Perhaps the best evidence that U.S. interventionism produced a hellhole of death, destruction, and misery in Iraq, rather than a paradise of liberty and prosperity, is that no member of Congress and, as far as I know, no one who works for the Washington Post, has taken his family on a nice tourist’s vacation to Iraq, at least not since the U.S. invasion of the country.

The scariest part of all this is the possibility that the Post editorial board, along with U.S. officials, honestly do believe that Iraq is now a free and prosperous society. Why is that scary? Because if they really do believe that, then it’s entirely likely that they’d be willing to import that sort of “liberty” to our land.

It’s really no different with Afghanistan. It’s another hellhole that is no different from Iraq, with the possible exception that the Afghan government is 100 times more corrupt than the Iraqi government. Any American knows that if he takes his family on a wide-ranging sightseeing vacation in the country, he had better “embed” himself and his family in some well-fortified U.S. military force. And even that’s no guarantee given the distinct possibility of hidden roadside bombs or the distinct possibility that members of the Afghan military or police will suddenly turn their guns on occupation forces and the citizens of the occupying forces who go there for tourism or other reasons.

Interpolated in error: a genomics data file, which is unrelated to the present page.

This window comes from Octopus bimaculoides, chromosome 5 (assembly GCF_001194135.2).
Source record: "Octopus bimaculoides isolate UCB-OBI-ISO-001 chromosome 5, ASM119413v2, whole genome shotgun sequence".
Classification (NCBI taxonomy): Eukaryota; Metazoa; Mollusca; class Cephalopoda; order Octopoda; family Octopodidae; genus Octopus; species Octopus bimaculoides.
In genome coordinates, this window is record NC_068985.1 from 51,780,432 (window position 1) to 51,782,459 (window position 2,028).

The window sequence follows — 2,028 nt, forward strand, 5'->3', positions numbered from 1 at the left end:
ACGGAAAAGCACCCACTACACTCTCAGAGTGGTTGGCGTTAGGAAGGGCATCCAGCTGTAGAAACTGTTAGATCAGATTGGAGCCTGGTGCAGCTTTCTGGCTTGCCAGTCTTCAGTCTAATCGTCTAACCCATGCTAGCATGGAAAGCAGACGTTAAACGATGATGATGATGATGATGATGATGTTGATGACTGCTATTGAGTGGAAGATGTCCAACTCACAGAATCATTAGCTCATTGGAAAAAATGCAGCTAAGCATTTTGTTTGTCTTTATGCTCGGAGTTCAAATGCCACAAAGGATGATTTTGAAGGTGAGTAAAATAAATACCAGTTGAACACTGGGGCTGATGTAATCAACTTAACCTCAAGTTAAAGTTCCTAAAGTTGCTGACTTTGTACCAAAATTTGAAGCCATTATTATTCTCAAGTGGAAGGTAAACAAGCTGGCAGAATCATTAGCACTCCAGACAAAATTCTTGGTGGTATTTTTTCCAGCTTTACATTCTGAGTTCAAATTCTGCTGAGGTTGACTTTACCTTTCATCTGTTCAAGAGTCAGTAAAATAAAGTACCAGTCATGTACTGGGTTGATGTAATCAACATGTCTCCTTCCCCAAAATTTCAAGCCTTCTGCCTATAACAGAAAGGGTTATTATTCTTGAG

Why shouldn’t the American people be skeptical about more of this imperialist, militarist junk? Why should they continue to believe the false bromide that American troops serving in Iraq and Afghanistan were just “defending our rights and freedoms” as Americans?

After all, that’s palpably false with respect to Iraq. That country never threatened the rights and liberties of the American people. Why continue to preach what is an obvious lie? The truth, as uncomfortable as it might be, is that U.S. troops who killed and died in Iraq did so for nothing, just as the troops who killed and died in Vietnam did so for nothing. There was never the threat of a WMD attack on the United States. Moreover, everyone knows that the invasion of Iraq produced nothing but a hellhole of death, destruction, and tyranny.